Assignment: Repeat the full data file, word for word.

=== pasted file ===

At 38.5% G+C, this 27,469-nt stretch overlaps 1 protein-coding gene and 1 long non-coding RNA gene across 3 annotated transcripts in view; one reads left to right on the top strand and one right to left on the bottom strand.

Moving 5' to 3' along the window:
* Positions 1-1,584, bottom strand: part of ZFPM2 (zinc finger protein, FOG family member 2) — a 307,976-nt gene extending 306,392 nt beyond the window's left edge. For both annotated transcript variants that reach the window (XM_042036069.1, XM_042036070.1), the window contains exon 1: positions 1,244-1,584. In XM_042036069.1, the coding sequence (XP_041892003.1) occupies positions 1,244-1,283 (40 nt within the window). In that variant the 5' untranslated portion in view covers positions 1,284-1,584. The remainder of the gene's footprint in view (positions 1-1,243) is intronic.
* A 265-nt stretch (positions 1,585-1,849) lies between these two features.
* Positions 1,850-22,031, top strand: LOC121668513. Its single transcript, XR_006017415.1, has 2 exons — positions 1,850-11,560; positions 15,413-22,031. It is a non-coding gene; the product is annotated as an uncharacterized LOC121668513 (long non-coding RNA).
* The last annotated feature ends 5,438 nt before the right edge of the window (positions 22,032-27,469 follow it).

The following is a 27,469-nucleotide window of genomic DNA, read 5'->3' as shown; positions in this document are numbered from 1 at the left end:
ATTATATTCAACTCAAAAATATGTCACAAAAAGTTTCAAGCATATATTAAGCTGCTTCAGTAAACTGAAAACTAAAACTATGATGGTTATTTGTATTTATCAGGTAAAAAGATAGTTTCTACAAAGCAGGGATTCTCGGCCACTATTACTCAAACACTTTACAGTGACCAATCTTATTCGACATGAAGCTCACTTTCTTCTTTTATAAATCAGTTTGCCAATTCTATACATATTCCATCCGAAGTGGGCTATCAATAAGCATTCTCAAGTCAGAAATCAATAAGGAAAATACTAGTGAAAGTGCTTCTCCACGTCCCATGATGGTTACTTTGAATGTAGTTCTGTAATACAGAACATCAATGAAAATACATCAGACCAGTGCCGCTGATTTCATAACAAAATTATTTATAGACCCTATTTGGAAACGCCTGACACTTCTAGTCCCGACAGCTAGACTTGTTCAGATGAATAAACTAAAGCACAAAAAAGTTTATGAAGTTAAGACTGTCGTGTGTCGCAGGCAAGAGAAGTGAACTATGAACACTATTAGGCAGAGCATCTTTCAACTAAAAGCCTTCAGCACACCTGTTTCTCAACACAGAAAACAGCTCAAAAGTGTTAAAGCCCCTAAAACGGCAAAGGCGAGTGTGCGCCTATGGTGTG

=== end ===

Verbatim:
At 38.5% G+C, this 27,469-nt stretch overlaps 1 protein-coding gene and 1 long non-coding RNA gene across 3 annotated transcripts in view; one reads left to right on the top strand and one right to left on the bottom strand.

Moving 5' to 3' along the window:
* Positions 1-1,584, bottom strand: part of ZFPM2 (zinc finger protein, FOG family member 2) — a 307,976-nt gene extending 306,392 nt beyond the window's left edge. For both annotated transcript variants that reach the window (XM_042036069.1, XM_042036070.1), the window contains exon 1: positions 1,244-1,584. In XM_042036069.1, the coding sequence (XP_041892003.1) occupies positions 1,244-1,283 (40 nt within the window). In that variant the 5' untranslated portion in view covers positions 1,284-1,584. The remainder of the gene's footprint in view (positions 1-1,243) is intronic.
* A 265-nt stretch (positions 1,585-1,849) lies between these two features.
* Positions 1,850-22,031, top strand: LOC121668513. Its single transcript, XR_006017415.1, has 2 exons — positions 1,850-11,560; positions 15,413-22,031. It is a non-coding gene; the product is annotated as an uncharacterized LOC121668513 (long non-coding RNA).
* The last annotated feature ends 5,438 nt before the right edge of the window (positions 22,032-27,469 follow it).

The following is a 27,469-nucleotide window of genomic DNA, read 5'->3' as shown; positions in this document are numbered from 1 at the left end:
ATTATATTCAACTCAAAAATATGTCACAAAAAGTTTCAAGCATATATTAAGCTGCTTCAGTAAACTGAAAACTAAAACTATGATGGTTATTTGTATTTATCAGGTAAAAAGATAGTTTCTACAAAGCAGGGATTCTCGGCCACTATTACTCAAACACTTTACAGTGACCAATCTTATTCGACATGAAGCTCACTTTCTTCTTTTATAAATCAGTTTGCCAATTCTATACATATTCCATCCGAAGTGGGCTATCAATAAGCATTCTCAAGTCAGAAATCAATAAGGAAAATACTAGTGAAAGTGCTTCTCCACGTCCCATGATGGTTACTTTGAATGTAGTTCTGTAATACAGAACATCAATGAAAATACATCAGACCAGTGCCGCTGATTTCATAACAAAATTATTTATAGACCCTATTTGGAAACGCCTGACACTTCTAGTCCCGACAGCTAGACTTGTTCAGATGAATAAACTAAAGCACAAAAAAGTTTATGAAGTTAAGACTGTCGTGTGTCGCAGGCAAGAGAAGTGAACTATGAACACTATTAGGCAGAGCATCTTTCAACTAAAAGCCTTCAGCACACCTGTTTCTCAACACAGAAAACAGCTCAAAAGTGTTAAAGCCCCTAAAACGGCAAAGGCGAGTGTGCGCCTATGGTGTG